On Monday, nearly 30,000 Belgian residents went to the pharmacy to get free iodine tablets, following reports of fighting near Chernobyl in Ukraine and nuclear threats from Russia. Authorities stress that the tablets should "under no circumstances" be taken preventively, or on one’s own initiative.
A total of 32,483 packs of iodine tablets were distributed in one day, the third-highest figure since measurements began in 2018, when the government launched an information campaign on nuclear risks and made iodine pills in pharmacies available free of charge, reports the Belga News Agency.
"Last year we delivered 9 doses of iodine tablets in a whole year," pharmacist Tom Philips (51) from Holsbeek in the Flemish Brabant province told Het Laatste Nieuws on Monday. "Today alone, I handed out 23."
However, the Federal Agency for Nuclear Control (FANC) stressed that "the current situation in Ukraine does not require iodine tablets. They are still freely available in pharmacies, but are not necessary in this specific case. Only take iodine on the recommendation of the authorities."
La situation actuelle en #Ukraine ne nécessite pas la prise de comprimés d'#iode. Ils restent gratuitement disponibles en pharmacie, mais ne sont pas nécessaires dans ce cas spécifique. Prenez uniquement de l'iode sur recommandation des autorités. https://t.co/Ck4jxKxGy9— AFCN - FANC (@FANC_AFCN) February 28, 2022
When the news that fighting was going on near the Chernobyl nuclear power plant in Ukraine reached Belgium on Thursday, the rush to free iodine tablets began, Michael Storme of the Pharmacists' Association (APB) told Belga.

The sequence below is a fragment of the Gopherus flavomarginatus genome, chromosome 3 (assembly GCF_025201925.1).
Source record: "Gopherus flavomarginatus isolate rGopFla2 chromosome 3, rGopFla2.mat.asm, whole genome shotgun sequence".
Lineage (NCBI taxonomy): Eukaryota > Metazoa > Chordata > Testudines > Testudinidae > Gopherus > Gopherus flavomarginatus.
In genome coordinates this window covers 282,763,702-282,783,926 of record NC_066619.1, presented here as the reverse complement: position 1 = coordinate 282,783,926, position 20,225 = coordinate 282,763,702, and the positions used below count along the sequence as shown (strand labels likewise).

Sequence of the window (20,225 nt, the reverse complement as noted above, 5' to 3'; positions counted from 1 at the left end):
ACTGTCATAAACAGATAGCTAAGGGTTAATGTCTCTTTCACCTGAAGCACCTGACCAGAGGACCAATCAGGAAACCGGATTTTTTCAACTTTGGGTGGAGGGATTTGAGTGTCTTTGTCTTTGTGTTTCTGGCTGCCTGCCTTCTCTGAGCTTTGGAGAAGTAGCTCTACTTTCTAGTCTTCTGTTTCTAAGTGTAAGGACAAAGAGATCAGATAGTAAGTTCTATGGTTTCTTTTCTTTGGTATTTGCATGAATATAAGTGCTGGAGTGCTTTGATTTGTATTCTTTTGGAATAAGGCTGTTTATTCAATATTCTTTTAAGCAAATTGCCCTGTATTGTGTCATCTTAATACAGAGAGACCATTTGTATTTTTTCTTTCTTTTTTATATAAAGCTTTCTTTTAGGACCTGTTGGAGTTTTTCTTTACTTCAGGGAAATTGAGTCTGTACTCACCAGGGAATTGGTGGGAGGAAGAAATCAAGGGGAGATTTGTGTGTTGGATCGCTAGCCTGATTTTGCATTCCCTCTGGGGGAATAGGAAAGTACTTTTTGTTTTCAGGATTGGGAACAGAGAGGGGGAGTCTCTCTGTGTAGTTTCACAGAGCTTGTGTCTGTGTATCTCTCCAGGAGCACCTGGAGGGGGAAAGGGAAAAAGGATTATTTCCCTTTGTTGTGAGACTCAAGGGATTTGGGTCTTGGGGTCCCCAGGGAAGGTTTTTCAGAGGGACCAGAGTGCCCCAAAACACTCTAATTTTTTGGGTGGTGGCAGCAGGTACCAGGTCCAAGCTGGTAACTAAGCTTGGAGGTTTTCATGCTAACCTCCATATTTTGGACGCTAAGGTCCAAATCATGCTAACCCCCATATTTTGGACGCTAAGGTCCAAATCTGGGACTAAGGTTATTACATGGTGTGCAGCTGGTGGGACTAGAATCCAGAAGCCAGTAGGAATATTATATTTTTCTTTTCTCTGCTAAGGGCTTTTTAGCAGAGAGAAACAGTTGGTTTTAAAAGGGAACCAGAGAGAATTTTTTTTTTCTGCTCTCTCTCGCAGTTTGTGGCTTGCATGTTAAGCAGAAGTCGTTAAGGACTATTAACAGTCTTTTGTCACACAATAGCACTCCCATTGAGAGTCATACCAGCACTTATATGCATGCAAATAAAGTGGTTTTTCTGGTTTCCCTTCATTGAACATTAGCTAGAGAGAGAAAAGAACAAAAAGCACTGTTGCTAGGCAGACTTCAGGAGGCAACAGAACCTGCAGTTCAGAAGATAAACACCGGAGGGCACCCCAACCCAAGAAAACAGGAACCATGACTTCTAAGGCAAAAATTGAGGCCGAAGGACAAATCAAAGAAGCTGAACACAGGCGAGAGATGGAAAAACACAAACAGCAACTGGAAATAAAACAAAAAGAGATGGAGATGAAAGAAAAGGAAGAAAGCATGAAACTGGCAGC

Then on Sunday came the news that Russian President Vladimir Putin was putting the country's nuclear deterrents on alert, which led to an even bigger rush on pharmacists.
The last time that Belgian residents flocked to pharmacies to pick up their free iodine tables dates back to the government's information campaign on nuclear risks in the spring of 2018.
How do iodine tablets work?
In the event of a nuclear explosion, radioactive iodine may be released which can enter the body through the airways or contaminated food. The thyroid gland stores iodine until it is saturated with it and would therefore cause radiation "from within."
By taking stable, or non-radioactive iodine – like the tablets given out by pharmacists – at the right time, you ensure that your thyroid gland is already saturated, which prevents the absorption of radioactive iodine, the FANC explained.
"Iodine tablets are medicines. Never take the tablets on your own initiative but wait until the government recommends it," the Agency reiterated, adding that intake must always be accompanied by seeking shelter.
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Depending on someone's age, a different dose is needed, as explained in the tablets' information leaflet. In principle, iodine tablets are only used once: on the day that it is recommended.
People over 40 years old and people with thyroid and/or heart disease or those who are hypersensitive to iodine are requested to discuss the possible use of the tablets with their attending physician or specialist beforehand, as it may have a toxic effect on them.
The iodine tablets are distributed in a pack of ten pills, enough for a family of four. If they are stored correctly, the tablets remain usable for at least 10-15 years after the production date (which is printed on the package).